The Christmas Message of the Patriarchs and Heads of Churches of Jerusalem – 2021
And the angel said to them, “Fear not; for behold, I bring you good news of a great joy
which will come to all the people . . .” (Luke 2:10)
We, the Patriarchs and Heads of Churches in Jerusalem, greet you in the same spirit with which the angel greeted the shepherds on Christmas Eve: a spirit of joy and hopeful expectation. As the angel went on to say, “for to you is born this day in the city of David a Savior, who is Christ the Lord” (Luke 2:11). This blessed event in Bethlehem is precisely what we celebrate each year at Christmas.
We celebrate because this was a singular and momentous birth. This was the Nativity of “the Word made flesh”—the Son of God himself born among his people in order to bring them the hope of salvation in the midst of a world enslaved to sin and subject to evil and death. As the Apostle Peter would later write, “your adversary the devil prowls around like a roaring lion, seeking someone to devour” (1 Peter 5:8b).
Many have been so devoured over these past two years since the pandemic first struck our world. Millions have suffered severe illness, crippling economic hardship, and indeed, death itself. As a result, fear and despondency have gripped the hearts of countless throngs across the globe.
In the midst of this ongoing crisis, the angel’s message of hope is one the people of the world still desperately need to hear. The star that guided the Magi to Bethlehem must once again lead us to the manger. There, as we gaze upon the beatific vision of Christ’s Nativity, each of us are invited to bow down in reverence, beholding and accepting with gratitude the gift of God’s Son, Jesus, the one promised to “save his people from their sins” (Matt 1:21b).
Those Christians remaining in the Holy Land, following in the footsteps of Christ, like their ancestors, continue to bear constant witness to this and other sacred mysteries. Since the foundation of the Church, they have together served as the “Living Stones,” offering their testimonies alongside the ancient stones of the holy places.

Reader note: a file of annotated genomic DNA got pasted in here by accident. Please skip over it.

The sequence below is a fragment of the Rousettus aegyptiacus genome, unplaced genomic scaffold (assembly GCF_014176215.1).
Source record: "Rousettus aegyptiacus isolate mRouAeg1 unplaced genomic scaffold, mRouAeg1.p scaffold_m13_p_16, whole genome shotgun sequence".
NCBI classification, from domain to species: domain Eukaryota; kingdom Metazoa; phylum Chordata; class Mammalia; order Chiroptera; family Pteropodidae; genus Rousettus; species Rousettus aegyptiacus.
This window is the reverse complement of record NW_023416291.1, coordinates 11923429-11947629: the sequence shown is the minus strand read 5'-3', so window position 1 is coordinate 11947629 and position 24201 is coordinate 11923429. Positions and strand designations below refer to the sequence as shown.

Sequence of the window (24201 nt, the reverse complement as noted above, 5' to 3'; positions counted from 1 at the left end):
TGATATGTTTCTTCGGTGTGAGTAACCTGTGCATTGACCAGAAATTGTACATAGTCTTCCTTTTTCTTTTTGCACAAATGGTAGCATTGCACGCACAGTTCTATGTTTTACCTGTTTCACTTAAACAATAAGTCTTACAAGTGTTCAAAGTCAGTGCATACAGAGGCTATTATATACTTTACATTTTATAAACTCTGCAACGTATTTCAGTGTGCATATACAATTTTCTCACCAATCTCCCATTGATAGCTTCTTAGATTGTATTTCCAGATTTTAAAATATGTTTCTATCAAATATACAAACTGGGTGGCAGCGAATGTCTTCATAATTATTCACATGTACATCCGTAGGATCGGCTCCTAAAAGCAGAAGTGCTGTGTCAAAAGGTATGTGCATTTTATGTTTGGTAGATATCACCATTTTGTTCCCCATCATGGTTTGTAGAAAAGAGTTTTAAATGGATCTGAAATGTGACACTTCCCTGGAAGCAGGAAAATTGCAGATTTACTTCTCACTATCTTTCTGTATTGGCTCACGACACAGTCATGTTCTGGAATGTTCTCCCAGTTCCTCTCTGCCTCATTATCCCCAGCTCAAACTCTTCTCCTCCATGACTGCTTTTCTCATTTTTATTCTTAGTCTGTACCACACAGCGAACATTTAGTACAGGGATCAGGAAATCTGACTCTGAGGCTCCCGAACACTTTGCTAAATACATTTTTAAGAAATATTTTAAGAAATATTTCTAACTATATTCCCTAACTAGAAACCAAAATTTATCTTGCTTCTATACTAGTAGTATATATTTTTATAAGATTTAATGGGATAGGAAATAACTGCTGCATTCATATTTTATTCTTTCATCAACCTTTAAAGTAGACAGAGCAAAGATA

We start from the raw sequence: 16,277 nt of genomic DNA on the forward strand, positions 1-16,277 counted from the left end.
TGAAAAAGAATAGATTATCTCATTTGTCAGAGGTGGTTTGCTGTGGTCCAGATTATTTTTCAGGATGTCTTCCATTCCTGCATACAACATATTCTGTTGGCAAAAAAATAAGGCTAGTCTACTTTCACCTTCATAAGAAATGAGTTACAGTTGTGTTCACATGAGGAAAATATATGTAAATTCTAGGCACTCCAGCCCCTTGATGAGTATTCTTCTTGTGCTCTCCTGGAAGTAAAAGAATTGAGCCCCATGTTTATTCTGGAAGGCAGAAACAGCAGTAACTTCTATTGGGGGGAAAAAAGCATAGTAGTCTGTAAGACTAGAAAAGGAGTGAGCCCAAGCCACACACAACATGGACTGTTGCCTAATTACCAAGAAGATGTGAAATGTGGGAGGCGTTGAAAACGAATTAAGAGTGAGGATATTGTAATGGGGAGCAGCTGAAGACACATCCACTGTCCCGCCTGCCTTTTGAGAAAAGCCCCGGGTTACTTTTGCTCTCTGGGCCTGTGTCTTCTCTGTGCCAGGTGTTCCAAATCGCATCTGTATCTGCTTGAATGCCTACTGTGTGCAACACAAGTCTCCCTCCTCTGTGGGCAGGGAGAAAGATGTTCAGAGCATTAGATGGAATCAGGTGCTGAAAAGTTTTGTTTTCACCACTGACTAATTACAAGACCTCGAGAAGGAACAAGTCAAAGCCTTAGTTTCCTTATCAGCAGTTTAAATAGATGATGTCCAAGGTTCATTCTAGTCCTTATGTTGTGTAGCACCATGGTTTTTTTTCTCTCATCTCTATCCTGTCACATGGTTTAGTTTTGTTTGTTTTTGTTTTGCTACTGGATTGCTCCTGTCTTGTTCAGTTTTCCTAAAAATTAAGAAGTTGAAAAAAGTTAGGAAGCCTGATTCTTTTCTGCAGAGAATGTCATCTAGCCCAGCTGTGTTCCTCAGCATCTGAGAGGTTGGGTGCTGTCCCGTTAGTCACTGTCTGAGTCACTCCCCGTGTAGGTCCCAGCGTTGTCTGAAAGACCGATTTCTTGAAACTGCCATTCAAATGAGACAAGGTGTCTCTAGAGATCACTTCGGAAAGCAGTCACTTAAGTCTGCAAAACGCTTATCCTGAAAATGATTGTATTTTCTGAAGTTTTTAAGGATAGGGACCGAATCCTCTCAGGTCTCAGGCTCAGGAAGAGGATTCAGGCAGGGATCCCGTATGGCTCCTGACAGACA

As such, we ask members of the worldwide Church for their prayers and support on their behalf, as these beloved sisters and brothers in Christ now represent less than two percent of the total population of the Holy Land, and they face many hardships, particularly as a result of the pandemic. At the same time, especially in view of the new omicron variant, we strongly encourage these indigenous Christians and all persons to receive the recommended COVID-19 vaccinations in order to protect themselves from infection and help bring this crisis to an end.
In this regard, we were heartened by the recent, albeit brief opening of Israel’s borders, allowing Christian pilgrims to return to the Holy Land after a long absence. It is our hope that circumstances will allow these borders to soon reopen so that we might again welcome these devout followers of Christ, especially with the approach of Christmas. Their return would not only help to deepen their devotion to our Lord, but also strengthen the Christian presence in Bethlehem and throughout this land where Christ was first made manifest to the world.
In closing, we bid all people of goodwill to pray for a just and lasting peace in this, our Lord’s native land, during this time when Christians around the world rejoice at the birth of our Savior, Jesus Christ: “For unto us a child is born, unto us a son is given … and his name shall be called Wonderful Counselor, Mighty God … Prince of Peace” (Isa 9:6).
—The Patriarchs and Heads of Churches in Jerusalem